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FOR THE WEEK OF
SEP. 18, 2006
Common Core State Standard
SL.CCS.1/2/3/4 Grades 6-12: An essay of a current news event is provided for discussion to encourage participation, but also inspire the use of evidence to support logical claims using the main ideas of the article. Students must analyze background information provided about a current event within the news, draw out the main ideas and key details, and review different opinions on the issue. Then, students should present their own claims using facts and analysis for support.
Constitution Day celebrates enduring American principles
News coverage of police, privacy. elections, church-state issues, legal cases, government power and terrorism detainees can involve constitutional issues, though they’re not always presented that way. Ask students to find at least one recent article touching on a principle in the Constitution or one of its amendments.
Freedom of the press is guaranteed in Article 1 of the Bill of Rights, part of the Constitution. Invite class members to discuss how newspapers use that protection in ways that some countries prohibit.
Constitutional scholars and others admire how flexible and adaptable the 219-year-old document is. Challenge students to show how it applies to situations beyond the founders' imaginations -- such as blogs, electronic eavesdropping and e-mail. Solicit comments about why a document written with quill pens remains useful in the Internet age.
Schools begin this week by marking Constitution Day, a way for students in all grades around the nation to recognize how a document signed on Sept. 17, 1787 in Philadelphia remains essential and relevant to everyday life. President George W. Bush in 2004 signed a Constitution Day celebration bill into law, requiring annual mid-September educational programs in public and private schools as part of the observance.
Books and teachers tell about constitutional rights and their roots, but we needn’t just look back. We can see constitutional issues discussed in today’s newspaper or yesterday’s or tomorrow’s. The original U.S. Constitution sits under glass at the National Archives in Washington, D.C., but it’s far from a historic relic.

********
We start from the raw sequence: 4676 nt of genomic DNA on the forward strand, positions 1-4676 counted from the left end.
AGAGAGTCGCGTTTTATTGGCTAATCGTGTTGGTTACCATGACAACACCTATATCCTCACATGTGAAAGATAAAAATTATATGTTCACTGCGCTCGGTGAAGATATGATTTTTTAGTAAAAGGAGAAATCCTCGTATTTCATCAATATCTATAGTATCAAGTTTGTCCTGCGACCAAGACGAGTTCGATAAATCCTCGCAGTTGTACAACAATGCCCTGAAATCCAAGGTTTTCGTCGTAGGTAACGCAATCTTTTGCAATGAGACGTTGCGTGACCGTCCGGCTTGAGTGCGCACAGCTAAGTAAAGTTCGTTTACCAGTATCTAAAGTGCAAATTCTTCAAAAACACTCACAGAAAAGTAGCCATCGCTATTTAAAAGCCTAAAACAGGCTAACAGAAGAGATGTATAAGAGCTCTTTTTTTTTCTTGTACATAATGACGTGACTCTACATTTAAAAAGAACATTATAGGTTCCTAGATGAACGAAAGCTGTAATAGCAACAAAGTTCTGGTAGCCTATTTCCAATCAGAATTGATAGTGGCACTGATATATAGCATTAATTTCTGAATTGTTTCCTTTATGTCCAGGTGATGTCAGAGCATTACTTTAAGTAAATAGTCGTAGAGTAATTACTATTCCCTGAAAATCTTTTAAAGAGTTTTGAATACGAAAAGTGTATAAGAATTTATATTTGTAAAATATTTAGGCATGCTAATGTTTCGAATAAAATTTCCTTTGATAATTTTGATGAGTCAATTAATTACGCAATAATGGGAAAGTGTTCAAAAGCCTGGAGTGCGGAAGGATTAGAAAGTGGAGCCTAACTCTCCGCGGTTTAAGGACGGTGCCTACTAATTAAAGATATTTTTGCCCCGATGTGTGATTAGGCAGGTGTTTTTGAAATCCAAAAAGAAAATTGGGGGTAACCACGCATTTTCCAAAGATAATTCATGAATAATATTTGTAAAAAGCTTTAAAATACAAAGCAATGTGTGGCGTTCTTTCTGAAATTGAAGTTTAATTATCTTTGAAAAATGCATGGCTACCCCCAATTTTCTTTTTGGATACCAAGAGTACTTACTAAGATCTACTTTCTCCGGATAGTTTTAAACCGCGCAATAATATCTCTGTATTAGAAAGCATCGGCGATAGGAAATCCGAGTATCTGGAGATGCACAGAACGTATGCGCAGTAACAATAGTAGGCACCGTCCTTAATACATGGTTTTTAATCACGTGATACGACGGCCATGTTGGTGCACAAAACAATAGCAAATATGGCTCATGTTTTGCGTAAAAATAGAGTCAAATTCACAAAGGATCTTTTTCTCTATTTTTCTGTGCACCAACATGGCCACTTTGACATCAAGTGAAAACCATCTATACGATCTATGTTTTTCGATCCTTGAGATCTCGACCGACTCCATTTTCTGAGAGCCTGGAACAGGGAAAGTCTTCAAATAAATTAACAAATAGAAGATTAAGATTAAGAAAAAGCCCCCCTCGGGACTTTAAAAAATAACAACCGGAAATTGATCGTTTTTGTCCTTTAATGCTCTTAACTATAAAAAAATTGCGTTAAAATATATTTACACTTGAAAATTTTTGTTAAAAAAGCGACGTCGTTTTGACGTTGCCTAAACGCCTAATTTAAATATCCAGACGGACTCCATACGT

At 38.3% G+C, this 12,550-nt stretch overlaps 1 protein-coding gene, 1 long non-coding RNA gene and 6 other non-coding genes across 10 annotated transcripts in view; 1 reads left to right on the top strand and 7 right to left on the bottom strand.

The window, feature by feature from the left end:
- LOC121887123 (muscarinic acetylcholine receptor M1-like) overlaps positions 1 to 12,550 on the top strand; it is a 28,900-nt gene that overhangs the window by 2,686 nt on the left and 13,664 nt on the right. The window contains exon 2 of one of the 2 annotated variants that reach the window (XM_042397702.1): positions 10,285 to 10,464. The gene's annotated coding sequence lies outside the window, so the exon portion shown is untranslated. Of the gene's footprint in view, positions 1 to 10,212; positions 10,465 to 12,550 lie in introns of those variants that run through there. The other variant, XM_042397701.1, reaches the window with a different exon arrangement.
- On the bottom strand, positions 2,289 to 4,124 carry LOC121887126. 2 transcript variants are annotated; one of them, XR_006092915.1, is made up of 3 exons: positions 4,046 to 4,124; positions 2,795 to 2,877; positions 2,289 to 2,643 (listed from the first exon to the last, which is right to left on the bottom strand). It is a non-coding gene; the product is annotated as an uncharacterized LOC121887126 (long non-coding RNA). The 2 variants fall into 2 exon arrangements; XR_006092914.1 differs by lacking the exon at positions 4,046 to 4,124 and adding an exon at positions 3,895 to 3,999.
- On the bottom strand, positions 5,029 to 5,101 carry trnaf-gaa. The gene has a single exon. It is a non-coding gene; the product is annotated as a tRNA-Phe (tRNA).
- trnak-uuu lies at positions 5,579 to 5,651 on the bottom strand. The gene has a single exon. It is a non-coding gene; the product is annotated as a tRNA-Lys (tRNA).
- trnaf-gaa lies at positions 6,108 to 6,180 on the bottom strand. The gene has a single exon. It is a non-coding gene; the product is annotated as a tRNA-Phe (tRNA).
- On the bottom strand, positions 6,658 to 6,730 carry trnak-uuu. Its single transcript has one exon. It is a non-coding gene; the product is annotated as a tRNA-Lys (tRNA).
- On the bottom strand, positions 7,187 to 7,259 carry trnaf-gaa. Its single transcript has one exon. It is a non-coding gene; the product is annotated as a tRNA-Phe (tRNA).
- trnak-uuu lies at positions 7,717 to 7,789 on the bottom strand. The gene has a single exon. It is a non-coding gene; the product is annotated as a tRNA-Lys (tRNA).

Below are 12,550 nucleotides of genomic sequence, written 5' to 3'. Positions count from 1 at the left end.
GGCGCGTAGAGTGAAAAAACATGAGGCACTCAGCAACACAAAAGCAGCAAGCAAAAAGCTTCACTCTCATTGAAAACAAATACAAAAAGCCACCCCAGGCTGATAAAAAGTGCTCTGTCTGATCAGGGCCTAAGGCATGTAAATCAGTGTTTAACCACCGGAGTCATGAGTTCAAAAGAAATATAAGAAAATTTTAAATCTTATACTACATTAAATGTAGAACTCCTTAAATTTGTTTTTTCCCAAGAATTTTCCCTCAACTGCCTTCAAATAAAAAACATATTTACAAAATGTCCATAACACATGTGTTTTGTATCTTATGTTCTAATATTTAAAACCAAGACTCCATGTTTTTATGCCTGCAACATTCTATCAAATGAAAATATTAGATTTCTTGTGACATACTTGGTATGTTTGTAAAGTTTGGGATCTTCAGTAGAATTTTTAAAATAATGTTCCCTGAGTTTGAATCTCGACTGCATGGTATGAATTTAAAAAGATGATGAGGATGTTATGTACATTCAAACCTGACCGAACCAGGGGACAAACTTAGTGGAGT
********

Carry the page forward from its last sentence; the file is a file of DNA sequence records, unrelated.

Bedrock principles written into the document and its 27 amendments apply to everyone in America and define the rights of voters, worshipers from any religion, people who don’t believe in religion, protesters, people who say or write unpopular things, accused lawbreakers, prison inmates and people who publish this newspaper.
How are students affected? Though boards of education generally have authority to govern school-related activities and behavior, constitutional issues arise in some disputes involving free speech, student journalists and disciplinary proceedings.
Current constitutional issues: Can “enemy combatants” be detained indefinitely without hearings? Should they be prosecuted by military tribunals instead of open courts? Can a president authorize secret phone taps or restrict civil liberties for reasons of national security? Should a new amendment protect the U.S. flag from desecration?
Senator says: “"One will not protect what one does not value. And one cannot value what one does not understand.".” – Sen. Robert Byrd, D-West Virginia, explaining why he introduced Constitution Day bill.
Front Page Talking Points
is written by
Alan Stamm for NIEonline.com, Copyright 2015
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